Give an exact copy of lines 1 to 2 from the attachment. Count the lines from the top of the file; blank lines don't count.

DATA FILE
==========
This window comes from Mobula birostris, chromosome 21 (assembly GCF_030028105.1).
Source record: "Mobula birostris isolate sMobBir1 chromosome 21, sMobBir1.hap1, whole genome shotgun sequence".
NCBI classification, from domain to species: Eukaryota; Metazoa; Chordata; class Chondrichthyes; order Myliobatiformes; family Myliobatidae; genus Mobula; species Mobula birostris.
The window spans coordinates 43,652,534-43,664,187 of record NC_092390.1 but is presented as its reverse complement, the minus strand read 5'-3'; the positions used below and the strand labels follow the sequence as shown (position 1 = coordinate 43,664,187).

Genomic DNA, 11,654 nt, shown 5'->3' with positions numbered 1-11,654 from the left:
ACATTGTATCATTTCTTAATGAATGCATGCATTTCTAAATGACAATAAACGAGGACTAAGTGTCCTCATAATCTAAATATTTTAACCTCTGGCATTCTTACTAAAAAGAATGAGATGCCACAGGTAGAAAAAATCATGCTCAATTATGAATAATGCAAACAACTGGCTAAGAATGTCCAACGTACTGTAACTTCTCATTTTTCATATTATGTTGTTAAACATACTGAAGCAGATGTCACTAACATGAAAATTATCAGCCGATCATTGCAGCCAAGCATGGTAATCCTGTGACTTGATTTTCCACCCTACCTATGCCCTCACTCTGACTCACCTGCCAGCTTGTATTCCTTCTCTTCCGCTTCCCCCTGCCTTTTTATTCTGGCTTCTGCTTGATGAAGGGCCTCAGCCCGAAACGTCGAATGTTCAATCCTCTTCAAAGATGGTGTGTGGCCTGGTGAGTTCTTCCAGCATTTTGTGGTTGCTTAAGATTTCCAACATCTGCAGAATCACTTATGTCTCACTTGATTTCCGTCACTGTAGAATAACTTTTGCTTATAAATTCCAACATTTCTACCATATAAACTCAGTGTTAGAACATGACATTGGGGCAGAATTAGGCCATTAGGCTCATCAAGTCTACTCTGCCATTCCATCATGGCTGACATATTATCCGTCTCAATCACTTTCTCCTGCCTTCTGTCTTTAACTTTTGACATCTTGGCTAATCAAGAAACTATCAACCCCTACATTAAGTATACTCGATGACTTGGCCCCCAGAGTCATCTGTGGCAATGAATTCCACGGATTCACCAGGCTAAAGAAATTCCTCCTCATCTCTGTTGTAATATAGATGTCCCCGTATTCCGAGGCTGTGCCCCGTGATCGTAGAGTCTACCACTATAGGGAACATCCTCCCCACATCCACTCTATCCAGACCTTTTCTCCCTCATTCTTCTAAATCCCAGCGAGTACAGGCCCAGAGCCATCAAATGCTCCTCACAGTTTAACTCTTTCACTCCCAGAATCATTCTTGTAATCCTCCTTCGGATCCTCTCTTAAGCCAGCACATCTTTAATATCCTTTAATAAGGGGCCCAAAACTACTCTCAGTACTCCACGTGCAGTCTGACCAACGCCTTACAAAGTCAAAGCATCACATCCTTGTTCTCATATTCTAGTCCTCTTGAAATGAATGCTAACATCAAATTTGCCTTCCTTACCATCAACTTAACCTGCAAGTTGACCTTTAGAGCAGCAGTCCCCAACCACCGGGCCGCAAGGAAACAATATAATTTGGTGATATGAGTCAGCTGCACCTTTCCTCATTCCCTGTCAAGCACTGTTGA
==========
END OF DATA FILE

This window comes from Mobula birostris, chromosome 21 (assembly GCF_030028105.1).
Source record: "Mobula birostris isolate sMobBir1 chromosome 21, sMobBir1.hap1, whole genome shotgun sequence".